Under the new rules, details furnished by e-commerce companies will be verified against the details provided by the merchants, which can reign in discrepancies in payments
India is set to roll out the Goods and Services Tax (GST) from July 1, which is expected to pare the costs borne by logistics and e-commerce startups face in India.
The e-commerce players that depend heavily on third-party logistics firms to transport goods to the customer’s doorstep have largely welcomed the new GST regime, which they say will ease the hassle of inter-state ferrying of goods under a centralised tax regime.
“We believe GST is good for the e-commerce industry as it would eliminate hurdles in inter-state delivery and subsume the entry tax introduced on e-commerce shipments by some states,” a spokesperson for Amazon India said.
Apart from easing the hurdles in transporting goods across states, the uniform tax will also bring down costs of warehousing. There will be a move to create bigger distribution centres, as Indian companies would now need fewer warehouses.
“The barriers at state borders will ease. The complexity of paying different taxes in 29 different state territories will also ease. Warehousing will become more integrated. We won’t have to set up warehouses in different states,” TA Krishnan, CEO of logistics firm Ecom Express said.
Currently, online marketplaces and logistics companies have set up warehouses in different states in order to avoid tax burden of different regions.
According to Care Ratings, the GST is expected to trim logistic costs by up to 20 percent from the current levels.
“The cost of logistics is currently very high in India, costing about 15 percent of GDP. In mature markets, it stands at about 8 percent. With GST, multiple layers of tax will reduce thus bringing down the overall cost. In the long-term, it will also help reduce the unorganised element in the logistics sector,” Neil Shah analyst with Counterpoint Research says.
This will boost demand for high tonnage trucks and lead to overall reduction in transportation costs, he adds.
Flipkart, which owns logistics startup EKart, and Snapdeal that runs Vulcan, did not comment on the impact the new GST rates, will have on their operations.
Trouble at Source
One direct provision in GST that is expected to directly impact the online retailers is Tax Collection at Source (TCS) by marketplaces. Although the TCS is set at its lowest at 1 percent, the levy ignores the pleas of e-commerce players who have been lobbying against it.
The GST regime has mandated all online marketplaces to deduct 1 percent tax from the proceeds given to merchants and suppliers, which is expected to impact the cash flows of the sellers.
This provision is specific to electronic commerce and doesn’t apply to brick-and-mortar retail outlets.
At the moment, e-commerce sector in India is at less than 2 percent of the entire retail segment.
In February, the online retail players had argued that TCS would result in a capital lock-down of about Rs 400 crore per annum and may discourage merchants, especially small-scale sellers, from selling online.
Amazon had also argued against TCS saying it can put up to 1.8 lakh jobs in the industry at risk, where small and medium retailers using the marketplace will be the worst affected as the lock-in will impact their working capital.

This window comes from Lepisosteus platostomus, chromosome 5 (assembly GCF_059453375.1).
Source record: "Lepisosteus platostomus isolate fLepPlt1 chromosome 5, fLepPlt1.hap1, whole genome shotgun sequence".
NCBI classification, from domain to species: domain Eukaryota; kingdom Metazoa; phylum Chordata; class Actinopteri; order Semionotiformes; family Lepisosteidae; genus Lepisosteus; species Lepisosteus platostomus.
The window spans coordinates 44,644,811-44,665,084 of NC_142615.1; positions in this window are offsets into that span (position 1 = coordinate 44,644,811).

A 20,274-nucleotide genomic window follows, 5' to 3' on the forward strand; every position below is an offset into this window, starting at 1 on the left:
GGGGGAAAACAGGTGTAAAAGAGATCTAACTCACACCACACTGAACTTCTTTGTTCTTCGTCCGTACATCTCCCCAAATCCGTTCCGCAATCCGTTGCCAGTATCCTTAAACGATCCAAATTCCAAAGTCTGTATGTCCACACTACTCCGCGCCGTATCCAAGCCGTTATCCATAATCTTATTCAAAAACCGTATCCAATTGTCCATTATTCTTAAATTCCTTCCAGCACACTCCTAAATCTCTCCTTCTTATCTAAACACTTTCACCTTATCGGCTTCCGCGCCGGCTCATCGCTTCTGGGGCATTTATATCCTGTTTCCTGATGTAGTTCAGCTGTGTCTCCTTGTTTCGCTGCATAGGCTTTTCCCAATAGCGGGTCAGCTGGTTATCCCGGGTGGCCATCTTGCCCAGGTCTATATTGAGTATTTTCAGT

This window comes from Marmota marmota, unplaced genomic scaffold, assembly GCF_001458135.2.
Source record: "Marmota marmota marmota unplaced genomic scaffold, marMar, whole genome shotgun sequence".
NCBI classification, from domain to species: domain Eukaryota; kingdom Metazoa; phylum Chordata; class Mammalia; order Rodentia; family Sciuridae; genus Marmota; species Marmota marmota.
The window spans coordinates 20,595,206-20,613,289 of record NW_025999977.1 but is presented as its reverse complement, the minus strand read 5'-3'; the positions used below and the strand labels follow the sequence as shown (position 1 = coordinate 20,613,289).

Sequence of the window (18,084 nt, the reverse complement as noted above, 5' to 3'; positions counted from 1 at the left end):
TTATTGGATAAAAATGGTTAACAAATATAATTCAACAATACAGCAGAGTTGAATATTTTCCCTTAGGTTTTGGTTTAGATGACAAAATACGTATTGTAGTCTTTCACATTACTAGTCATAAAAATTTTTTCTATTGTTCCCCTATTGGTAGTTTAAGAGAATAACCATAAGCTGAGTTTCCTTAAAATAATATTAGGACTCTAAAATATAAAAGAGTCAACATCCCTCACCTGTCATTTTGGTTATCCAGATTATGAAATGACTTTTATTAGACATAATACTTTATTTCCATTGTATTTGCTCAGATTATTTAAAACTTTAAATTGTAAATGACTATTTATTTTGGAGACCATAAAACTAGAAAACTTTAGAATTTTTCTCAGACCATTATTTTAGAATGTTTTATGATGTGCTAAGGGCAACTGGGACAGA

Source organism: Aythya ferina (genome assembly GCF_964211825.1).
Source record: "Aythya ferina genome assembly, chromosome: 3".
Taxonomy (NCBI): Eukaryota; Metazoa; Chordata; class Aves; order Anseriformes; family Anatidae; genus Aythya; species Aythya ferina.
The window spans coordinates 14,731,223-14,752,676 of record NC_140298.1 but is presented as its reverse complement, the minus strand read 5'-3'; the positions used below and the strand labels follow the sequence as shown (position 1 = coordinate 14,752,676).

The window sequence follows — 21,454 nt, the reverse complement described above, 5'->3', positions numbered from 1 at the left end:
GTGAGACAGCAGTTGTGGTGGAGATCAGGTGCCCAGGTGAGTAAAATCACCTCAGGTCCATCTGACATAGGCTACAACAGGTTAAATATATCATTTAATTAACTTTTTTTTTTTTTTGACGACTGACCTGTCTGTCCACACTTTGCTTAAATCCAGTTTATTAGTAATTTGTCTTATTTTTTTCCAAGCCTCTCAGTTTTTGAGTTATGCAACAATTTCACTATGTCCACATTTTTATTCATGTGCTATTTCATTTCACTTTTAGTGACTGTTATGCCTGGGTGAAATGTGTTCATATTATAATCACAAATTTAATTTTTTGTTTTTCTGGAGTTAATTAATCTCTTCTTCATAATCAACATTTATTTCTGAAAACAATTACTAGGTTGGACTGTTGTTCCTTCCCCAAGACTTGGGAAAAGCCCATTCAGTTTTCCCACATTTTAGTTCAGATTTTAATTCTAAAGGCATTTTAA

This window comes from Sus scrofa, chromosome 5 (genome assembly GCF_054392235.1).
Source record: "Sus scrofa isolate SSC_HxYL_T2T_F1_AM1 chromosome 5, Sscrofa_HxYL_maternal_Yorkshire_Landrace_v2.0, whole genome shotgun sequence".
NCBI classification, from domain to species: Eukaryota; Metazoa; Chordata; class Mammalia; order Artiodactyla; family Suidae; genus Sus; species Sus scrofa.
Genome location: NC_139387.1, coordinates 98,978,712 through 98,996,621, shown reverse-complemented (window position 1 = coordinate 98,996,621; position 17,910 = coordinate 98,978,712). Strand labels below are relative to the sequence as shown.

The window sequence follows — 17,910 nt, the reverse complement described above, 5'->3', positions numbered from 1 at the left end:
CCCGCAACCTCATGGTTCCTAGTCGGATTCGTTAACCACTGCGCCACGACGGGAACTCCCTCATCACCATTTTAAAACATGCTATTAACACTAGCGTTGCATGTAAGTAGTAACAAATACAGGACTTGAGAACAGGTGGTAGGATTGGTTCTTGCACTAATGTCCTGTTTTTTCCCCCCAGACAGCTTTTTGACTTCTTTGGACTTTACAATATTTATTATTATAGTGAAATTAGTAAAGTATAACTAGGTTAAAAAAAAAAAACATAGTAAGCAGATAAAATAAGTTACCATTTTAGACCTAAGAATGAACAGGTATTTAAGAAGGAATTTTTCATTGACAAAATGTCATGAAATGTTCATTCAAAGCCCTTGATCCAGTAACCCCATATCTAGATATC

According to analysts, it could also lead to procedural hassles for e-commerce companies who will now have to follow additional compliance.
Industry body FICCI also spoke against the TCS levy saying that 90 percent of the suppliers on e-commerce marketplaces are small and medium enterprises hence it would be challenging for them to comply with these reporting requirements.
If the TCS deduction discourages sellers from retailing their products online, it could be a problem for e-commerce players, Abheek Singhi of BCG Consulting Group says. “A lot of e-commerce sales are attractively priced because they get pricing benefit from merchants based in states that have lower VAT rates. This helps online marketplaces compete better with local retail across India.”
Mobile phones, for instance, attracts a tax rate of 5 percent in Karnataka, while in Maharashtra it is at 13.5 percent. So an online buyer sitting in Mumbai can buy a cheaper phone from a seller in Karnataka. However, the e-commerce players will lose that advantage under GST, in any case.
On the positive side, merchants evading tax payment on their online sales can be detected easily.
Transparency in online marketplaces
Under the new rules, details furnished by e-commerce companies will be verified against the details provided by the merchants, which can reign in discrepancies in payments.
It also mandates that all merchants supplying goods and services to online marketplaces to register under GST, irrespective of their threshold.
Post registration, merchants will have to report sales from online channel separately from their offline sales.
The marketplaces are also required to disclose sales and returns data along with merchant details in their filing. This would make it difficult for sellers and online marketplaces to misrepresent their book of accounts.
The e-commerce players are also suggested to maintain internal seller rating, which will help them identify merchants who are diligent in making their tax filings.
This, says Shah, will improve the quality of sellers on their platform.
For e-commerce platforms, this can be a positive given the constant tussles with sellers.
The new system will introduce effective tracking and ensure that all supplies are captured within the tax system.